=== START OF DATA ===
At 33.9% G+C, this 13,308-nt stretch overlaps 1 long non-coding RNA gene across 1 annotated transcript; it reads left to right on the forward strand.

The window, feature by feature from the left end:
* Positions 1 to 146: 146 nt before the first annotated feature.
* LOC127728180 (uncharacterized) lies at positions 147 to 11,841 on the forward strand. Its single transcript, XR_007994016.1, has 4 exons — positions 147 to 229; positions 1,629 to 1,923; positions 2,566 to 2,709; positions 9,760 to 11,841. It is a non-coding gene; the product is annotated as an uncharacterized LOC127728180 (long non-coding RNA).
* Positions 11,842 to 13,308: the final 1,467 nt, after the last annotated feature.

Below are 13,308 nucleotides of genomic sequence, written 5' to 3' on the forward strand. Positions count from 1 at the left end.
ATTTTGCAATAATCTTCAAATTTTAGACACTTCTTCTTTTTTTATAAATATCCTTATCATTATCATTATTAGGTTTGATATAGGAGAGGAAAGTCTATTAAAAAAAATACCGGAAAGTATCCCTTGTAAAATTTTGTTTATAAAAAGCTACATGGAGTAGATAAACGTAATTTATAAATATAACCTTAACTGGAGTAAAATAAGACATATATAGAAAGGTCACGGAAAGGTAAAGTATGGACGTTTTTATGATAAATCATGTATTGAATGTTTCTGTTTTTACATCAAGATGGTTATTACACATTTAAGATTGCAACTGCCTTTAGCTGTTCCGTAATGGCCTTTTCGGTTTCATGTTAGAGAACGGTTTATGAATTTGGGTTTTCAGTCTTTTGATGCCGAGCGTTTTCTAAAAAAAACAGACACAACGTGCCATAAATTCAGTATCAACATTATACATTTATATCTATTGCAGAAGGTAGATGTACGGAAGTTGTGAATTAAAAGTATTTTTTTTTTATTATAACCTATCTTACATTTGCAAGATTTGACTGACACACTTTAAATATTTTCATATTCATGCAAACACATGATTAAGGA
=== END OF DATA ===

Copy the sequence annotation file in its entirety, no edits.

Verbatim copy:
At 33.9% G+C, this 13,308-nt stretch overlaps 1 long non-coding RNA gene across 1 annotated transcript; it reads left to right on the forward strand.

The window, feature by feature from the left end:
* Positions 1 to 146: 146 nt before the first annotated feature.
* LOC127728180 (uncharacterized) lies at positions 147 to 11,841 on the forward strand. Its single transcript, XR_007994016.1, has 4 exons — positions 147 to 229; positions 1,629 to 1,923; positions 2,566 to 2,709; positions 9,760 to 11,841. It is a non-coding gene; the product is annotated as an uncharacterized LOC127728180 (long non-coding RNA).
* Positions 11,842 to 13,308: the final 1,467 nt, after the last annotated feature.

Below are 13,308 nucleotides of genomic sequence, written 5' to 3' on the forward strand. Positions count from 1 at the left end.
ATTTTGCAATAATCTTCAAATTTTAGACACTTCTTCTTTTTTTATAAATATCCTTATCATTATCATTATTAGGTTTGATATAGGAGAGGAAAGTCTATTAAAAAAAATACCGGAAAGTATCCCTTGTAAAATTTTGTTTATAAAAAGCTACATGGAGTAGATAAACGTAATTTATAAATATAACCTTAACTGGAGTAAAATAAGACATATATAGAAAGGTCACGGAAAGGTAAAGTATGGACGTTTTTATGATAAATCATGTATTGAATGTTTCTGTTTTTACATCAAGATGGTTATTACACATTTAAGATTGCAACTGCCTTTAGCTGTTCCGTAATGGCCTTTTCGGTTTCATGTTAGAGAACGGTTTATGAATTTGGGTTTTCAGTCTTTTGATGCCGAGCGTTTTCTAAAAAAAACAGACACAACGTGCCATAAATTCAGTATCAACATTATACATTTATATCTATTGCAGAAGGTAGATGTACGGAAGTTGTGAATTAAAAGTATTTTTTTTTTATTATAACCTATCTTACATTTGCAAGATTTGACTGACACACTTTAAATATTTTCATATTCATGCAAACACATGATTAAGGA